High hopes

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High hopes

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[Letter to the editor]High hopesHigh hopesAmerican writer Curtis Sittenfeld’s best-selling debut novel “Prep” seems to ingeniously mock both The New York Times and Harvard University. Lee Fiora, the naive self-conscious narrator of the novel, gets a bitter reaction from her friends after being skillfully manipulated in an interview by a female New York Times reporter. The reader would naturally want to harshly criticize the newspaper. However, The New York Times recommended the book as one of its “best novels of the year” for 2005.
In addition, the image the book portrays of Harvard University is not flattering. According to the novel, it is practically a law that the president of the student council at the boarding school featured in the book always gets admitted to Harvard University. The president, whom Lee Fiora adored, is a playboy. He rejects her after having a sexual relationship with her. Harvard seems stupid to allow such a brazen student to enter.
However, Harvard seems indifferent to the criticism. Entrance to the university is highly competitive and a record number of students have applied.
Last year, more than 23,000 students around the world applied for admission. Among them, 80 percent were perfectly eligible. Half of them were rated to be “excellent enough to pass the entrance examination.” However, only 1,662 were admitted, a university admissions expert said. Despite their prestigious scholarship, more than 18,000 students failed to get in.
Admission to Harvard University is one of the most difficult goals to achieve in life. However, campus life does not seem so happy to the students. There are many scribbles on the desks of Harvard’s central library. They include: “If you sleep now, you will have a dream, but if you study now, you will realize a dream”; “Even though happiness is not based on a person’s performance records, success is the likely result”; and “If you study one more hour, you will have a better husband.” The scribbls reflect the desperation many Harvard students feel.
The number of Korean students studying at Harvard recently reached nearly 300, the third highest in the world. The number is smaller than Canada and China, but larger than the United Kingdom and Japan.
In general, the graduation ceremony held at Western universities is called Commence-ment Day. The word commencement indicates that students should be eager to survive new competitions in another world. It is my sincere hope that Korean students entering universities, despite all the hardships they face, will generate tangible results in the near future. newsty@joongang.co.kr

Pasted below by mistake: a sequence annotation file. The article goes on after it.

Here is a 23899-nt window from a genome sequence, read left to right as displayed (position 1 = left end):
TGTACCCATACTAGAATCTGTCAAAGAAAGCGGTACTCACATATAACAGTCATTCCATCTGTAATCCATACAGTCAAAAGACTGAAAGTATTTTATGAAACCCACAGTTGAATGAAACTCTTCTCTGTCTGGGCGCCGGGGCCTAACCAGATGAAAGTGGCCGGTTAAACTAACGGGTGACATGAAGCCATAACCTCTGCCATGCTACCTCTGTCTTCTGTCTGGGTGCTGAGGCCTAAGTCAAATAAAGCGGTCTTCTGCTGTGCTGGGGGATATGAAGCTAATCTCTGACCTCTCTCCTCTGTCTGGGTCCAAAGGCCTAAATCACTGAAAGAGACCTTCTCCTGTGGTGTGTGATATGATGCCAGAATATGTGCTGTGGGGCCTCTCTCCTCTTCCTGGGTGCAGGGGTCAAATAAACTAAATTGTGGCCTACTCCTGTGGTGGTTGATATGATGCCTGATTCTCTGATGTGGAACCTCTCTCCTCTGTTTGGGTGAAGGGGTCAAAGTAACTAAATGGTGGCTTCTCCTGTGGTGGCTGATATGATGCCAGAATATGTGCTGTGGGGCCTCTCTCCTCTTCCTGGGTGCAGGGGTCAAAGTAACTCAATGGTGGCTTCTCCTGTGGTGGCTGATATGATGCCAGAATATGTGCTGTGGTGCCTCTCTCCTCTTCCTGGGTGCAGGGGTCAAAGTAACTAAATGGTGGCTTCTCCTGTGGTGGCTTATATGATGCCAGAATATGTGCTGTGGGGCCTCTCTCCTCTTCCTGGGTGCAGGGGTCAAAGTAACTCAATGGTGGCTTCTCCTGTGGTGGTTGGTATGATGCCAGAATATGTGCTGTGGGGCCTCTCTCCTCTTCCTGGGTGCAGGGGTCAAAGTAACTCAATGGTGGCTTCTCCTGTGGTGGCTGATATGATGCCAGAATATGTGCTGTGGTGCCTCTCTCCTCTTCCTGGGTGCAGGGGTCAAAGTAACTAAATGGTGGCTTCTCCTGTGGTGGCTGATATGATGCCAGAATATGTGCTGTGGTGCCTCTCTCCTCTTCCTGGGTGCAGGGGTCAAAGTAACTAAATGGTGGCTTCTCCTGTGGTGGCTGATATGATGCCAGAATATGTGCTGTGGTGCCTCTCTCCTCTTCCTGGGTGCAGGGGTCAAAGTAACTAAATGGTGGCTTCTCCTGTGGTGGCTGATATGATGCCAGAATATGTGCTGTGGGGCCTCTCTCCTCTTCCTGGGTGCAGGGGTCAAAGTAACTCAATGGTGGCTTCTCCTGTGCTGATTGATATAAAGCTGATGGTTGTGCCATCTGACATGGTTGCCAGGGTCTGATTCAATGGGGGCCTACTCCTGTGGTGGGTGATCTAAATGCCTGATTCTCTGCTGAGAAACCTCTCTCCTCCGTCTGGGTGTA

The writer is an editorial writer
of the JoongAng Ilbo.

[Letter to the editor]High hopesHigh hopesAmerican writer Curtis Sittenfeld’s best-selling debut novel “Prep” seems to ingeniously mock both The New York Times and Harvard University. Lee Fiora, the naive self-conscious narrator of the novel, gets a bitter reaction from her friends after being skillfully manipulated in an interview by a female New York Times reporter. The reader would naturally want to harshly criticize the newspaper. However, The New York Times recommended the book as one of its “best novels of the year” for 2005.
In addition, the image the book portrays of Harvard University is not flattering. According to the novel, it is practically a law that the president of the student council at the boarding school featured in the book always gets admitted to Harvard University. The president, whom Lee Fiora adored, is a playboy. He rejects her after having a sexual relationship with her. Harvard seems stupid to allow such a brazen student to enter.
However, Harvard seems indifferent to the criticism. Entrance to the university is highly competitive and a record number of students have applied.
Last year, more than 23,000 students around the world applied for admission. Among them, 80 percent were perfectly eligible. Half of them were rated to be “excellent enough to pass the entrance examination.” However, only 1,662 were admitted, a university admissions expert said. Despite their prestigious scholarship, more than 18,000 students failed to get in.
Admission to Harvard University is one of the most difficult goals to achieve in life. However, campus life does not seem so happy to the students. There are many scribbles on the desks of Harvard’s central library. They include: “If you sleep now, you will have a dream, but if you study now, you will realize a dream”; “Even though happiness is not based on a person’s performance records, success is the likely result”; and “If you study one more hour, you will have a better husband.” The scribbls reflect the desperation many Harvard students feel.
The number of Korean students studying at Harvard recently reached nearly 300, the third highest in the world. The number is smaller than Canada and China, but larger than the United Kingdom and Japan.
In general, the graduation ceremony held at Western universities is called Commence-ment Day. The word commencement indicates that students should be eager to survive new competitions in another world. It is my sincere hope that Korean students entering universities, despite all the hardships they face, will generate tangible results in the near future.

The writer is an editorial writer of the JoongAng Ilbo.

By Lee Chul-ho [newsty@joongang.co.kr]

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